Beatrice: She was the youngest of Queen Victoria’s nine children, and perhaps the only one whom Victoria truly liked. Beatrice was known as “Baby” from birth. When Prince Albert died, Victoria developed an uncomfortably strong attachment to Beatrice. She had “Baby” sleep in the same bed with her and in a way, used Beatrice as a coping mechanism against the psychological damage done by Albert’s death. Victoria discouraged Beatrice from marriage and wouldn’t allow the subject to be discussed in an attempt to keep Beatrice in a perpetual childhood. Beatrice’s act of rebellion was to marry for love. She married Prince Henry of Battenberg at the age of 28, which was rather old for the standards of the day. But she remained close by Victoria for the rest of her mother’s life.
Windsor Castle, 10 february 1854 |Tableaux of the Seasons
Apart from acting in plays, the children also created tableaux vivants. On such occasion the Queen always remarked that her husband was “much pleased” with the entertainment, which consisted of thematic stage pictures, scenerey, musical accompaniment, and, sometimes, poetic recitation. The tableau vivant - a peculiarly nineteenth-century form of drawing room entertainment - was based on the popular theatrical convention of concluding scenes with a stage picture that, by temporarily suspending speech and action, effectively turned the performance into a living painting. Tableaux performed in private were not generally scenes from plays, but were more likely to recreate historical events, represent mythological and literaru figures.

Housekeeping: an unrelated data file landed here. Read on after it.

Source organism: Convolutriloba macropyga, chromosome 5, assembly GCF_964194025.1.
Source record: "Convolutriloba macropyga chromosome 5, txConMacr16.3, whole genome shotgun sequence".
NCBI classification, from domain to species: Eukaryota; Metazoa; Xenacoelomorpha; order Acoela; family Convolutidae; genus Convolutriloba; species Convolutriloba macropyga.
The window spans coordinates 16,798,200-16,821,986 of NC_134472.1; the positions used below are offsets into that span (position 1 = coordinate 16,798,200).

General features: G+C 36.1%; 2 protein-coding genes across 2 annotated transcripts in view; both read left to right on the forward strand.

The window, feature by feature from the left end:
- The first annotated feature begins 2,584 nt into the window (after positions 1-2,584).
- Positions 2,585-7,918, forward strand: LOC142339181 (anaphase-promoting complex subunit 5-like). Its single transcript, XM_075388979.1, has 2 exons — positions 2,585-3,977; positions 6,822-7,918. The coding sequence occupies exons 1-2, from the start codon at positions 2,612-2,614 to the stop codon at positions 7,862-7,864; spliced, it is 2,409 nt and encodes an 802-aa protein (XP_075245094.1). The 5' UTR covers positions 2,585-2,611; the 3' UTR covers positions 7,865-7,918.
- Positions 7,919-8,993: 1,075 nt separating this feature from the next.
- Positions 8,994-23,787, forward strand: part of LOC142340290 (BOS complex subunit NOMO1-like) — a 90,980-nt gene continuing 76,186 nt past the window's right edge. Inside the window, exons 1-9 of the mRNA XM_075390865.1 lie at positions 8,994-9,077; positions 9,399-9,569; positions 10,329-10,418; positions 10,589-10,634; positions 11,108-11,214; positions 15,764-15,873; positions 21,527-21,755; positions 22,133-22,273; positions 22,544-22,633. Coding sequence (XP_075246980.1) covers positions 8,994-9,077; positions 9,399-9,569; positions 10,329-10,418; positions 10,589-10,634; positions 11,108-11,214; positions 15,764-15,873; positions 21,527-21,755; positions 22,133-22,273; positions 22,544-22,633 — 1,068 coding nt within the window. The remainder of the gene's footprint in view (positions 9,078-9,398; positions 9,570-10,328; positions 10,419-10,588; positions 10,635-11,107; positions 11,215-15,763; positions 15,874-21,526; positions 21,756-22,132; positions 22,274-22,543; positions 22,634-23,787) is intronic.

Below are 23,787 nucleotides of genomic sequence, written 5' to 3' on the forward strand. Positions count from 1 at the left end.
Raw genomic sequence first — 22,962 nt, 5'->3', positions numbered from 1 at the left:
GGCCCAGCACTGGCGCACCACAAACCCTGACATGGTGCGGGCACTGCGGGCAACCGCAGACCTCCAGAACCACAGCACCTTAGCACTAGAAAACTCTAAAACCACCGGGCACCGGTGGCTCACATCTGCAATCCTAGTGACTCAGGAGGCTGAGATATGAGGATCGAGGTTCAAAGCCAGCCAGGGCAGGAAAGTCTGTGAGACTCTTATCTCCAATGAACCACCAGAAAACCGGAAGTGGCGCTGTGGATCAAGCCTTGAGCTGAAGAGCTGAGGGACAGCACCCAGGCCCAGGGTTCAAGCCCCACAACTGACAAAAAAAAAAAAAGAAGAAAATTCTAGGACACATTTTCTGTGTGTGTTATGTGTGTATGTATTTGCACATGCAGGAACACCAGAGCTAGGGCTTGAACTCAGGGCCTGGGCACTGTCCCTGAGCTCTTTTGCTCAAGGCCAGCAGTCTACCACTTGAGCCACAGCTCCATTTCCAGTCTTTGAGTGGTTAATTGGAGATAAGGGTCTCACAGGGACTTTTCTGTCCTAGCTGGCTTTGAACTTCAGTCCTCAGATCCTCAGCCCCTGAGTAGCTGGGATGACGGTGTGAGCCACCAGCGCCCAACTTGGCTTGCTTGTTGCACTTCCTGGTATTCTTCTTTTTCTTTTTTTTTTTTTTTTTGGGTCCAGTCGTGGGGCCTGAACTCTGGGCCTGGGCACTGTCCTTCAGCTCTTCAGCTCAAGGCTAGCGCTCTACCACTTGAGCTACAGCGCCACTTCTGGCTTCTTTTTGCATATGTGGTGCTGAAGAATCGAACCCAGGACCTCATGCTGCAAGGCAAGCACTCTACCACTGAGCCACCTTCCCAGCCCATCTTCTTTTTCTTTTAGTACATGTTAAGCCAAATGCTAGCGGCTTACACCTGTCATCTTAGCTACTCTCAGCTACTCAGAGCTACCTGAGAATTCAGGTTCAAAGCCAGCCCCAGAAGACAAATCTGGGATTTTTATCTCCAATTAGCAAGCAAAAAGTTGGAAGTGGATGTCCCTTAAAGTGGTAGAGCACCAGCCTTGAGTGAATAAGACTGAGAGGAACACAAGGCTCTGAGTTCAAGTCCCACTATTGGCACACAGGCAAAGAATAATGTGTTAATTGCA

Queen Victoria and the Theatre of Her Age by R. Schoch.
This Tableaux was performed at Windsor Castle in the Rubens Room in 1854 by the seven eldest children of Queen Victoria and Prince Albert to mark their parent’s 14th wedding anniversary. The scenes were based on The Seasons by the 18th century poet James Thomson and were photographed by Roger Fenton.